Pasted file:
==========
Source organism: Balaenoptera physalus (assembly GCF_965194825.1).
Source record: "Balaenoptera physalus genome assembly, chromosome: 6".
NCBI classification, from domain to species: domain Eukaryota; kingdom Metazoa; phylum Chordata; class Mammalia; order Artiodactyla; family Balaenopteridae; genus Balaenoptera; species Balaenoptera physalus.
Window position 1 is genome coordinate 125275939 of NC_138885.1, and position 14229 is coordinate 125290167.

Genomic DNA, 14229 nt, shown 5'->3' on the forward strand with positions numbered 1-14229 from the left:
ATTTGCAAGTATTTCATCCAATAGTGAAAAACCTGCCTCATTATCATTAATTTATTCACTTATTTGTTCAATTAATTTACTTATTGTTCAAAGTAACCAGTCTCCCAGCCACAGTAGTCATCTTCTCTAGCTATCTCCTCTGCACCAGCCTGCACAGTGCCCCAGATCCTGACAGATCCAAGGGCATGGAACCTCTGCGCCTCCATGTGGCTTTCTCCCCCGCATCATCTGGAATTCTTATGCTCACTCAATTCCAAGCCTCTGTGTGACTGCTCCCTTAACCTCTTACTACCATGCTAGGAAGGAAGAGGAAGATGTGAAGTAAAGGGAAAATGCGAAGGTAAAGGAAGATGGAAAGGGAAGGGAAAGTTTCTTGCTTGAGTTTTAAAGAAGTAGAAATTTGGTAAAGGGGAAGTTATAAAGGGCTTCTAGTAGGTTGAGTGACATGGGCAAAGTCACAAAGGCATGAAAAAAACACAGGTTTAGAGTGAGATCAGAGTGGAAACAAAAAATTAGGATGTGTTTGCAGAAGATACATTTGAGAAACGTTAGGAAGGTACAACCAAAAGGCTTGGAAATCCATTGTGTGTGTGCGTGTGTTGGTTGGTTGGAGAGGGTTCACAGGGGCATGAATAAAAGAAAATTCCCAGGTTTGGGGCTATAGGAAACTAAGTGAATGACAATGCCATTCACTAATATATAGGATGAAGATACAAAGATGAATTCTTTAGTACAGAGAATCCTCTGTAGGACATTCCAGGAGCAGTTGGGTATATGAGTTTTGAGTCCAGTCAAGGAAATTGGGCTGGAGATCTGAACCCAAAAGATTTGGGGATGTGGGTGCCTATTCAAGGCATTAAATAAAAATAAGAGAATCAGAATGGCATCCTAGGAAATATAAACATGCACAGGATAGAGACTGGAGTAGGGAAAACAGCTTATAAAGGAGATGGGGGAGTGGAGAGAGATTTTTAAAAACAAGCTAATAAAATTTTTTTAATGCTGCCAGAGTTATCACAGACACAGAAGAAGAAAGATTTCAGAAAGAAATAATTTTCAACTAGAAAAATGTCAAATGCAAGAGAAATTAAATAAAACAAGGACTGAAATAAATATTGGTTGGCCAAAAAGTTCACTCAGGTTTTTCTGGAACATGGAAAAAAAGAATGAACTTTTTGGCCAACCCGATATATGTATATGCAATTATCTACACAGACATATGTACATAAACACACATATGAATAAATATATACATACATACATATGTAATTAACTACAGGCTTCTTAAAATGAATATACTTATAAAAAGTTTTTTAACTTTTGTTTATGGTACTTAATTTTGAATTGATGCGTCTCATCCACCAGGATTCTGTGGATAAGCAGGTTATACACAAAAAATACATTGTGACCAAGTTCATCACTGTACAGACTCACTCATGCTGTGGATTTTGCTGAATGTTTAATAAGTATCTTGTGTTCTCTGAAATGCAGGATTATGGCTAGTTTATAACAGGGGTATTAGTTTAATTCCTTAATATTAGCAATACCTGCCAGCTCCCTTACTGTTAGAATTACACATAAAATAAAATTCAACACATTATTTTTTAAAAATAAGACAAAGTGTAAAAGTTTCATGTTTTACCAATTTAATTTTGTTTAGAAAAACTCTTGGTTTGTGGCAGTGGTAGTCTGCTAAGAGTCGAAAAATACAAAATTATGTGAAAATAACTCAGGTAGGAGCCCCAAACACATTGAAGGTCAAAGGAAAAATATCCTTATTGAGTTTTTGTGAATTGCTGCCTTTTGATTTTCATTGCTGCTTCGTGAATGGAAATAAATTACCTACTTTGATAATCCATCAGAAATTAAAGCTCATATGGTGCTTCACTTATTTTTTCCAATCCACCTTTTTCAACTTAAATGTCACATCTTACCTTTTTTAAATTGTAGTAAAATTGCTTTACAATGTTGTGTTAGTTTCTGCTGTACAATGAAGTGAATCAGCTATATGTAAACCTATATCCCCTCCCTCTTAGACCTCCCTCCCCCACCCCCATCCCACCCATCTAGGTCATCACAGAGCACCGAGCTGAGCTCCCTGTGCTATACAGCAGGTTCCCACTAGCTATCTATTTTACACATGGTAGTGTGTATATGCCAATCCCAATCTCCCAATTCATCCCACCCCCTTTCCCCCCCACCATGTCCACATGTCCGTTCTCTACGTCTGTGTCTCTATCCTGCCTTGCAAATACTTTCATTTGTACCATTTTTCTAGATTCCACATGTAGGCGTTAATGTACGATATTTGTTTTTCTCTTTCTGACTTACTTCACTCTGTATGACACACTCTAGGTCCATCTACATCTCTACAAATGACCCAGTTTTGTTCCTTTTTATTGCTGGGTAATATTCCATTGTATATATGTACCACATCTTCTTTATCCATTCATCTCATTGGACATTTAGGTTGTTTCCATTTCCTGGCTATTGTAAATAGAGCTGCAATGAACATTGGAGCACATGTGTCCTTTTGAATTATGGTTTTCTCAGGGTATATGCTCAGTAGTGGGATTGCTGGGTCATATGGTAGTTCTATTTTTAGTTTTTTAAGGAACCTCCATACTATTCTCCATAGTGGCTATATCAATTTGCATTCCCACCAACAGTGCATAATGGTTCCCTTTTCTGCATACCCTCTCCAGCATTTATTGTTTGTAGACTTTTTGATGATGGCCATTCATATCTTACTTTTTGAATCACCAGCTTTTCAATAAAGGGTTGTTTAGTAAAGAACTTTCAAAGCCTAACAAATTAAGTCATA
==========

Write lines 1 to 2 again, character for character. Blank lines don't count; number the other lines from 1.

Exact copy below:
Source organism: Balaenoptera physalus (assembly GCF_965194825.1).
Source record: "Balaenoptera physalus genome assembly, chromosome: 6".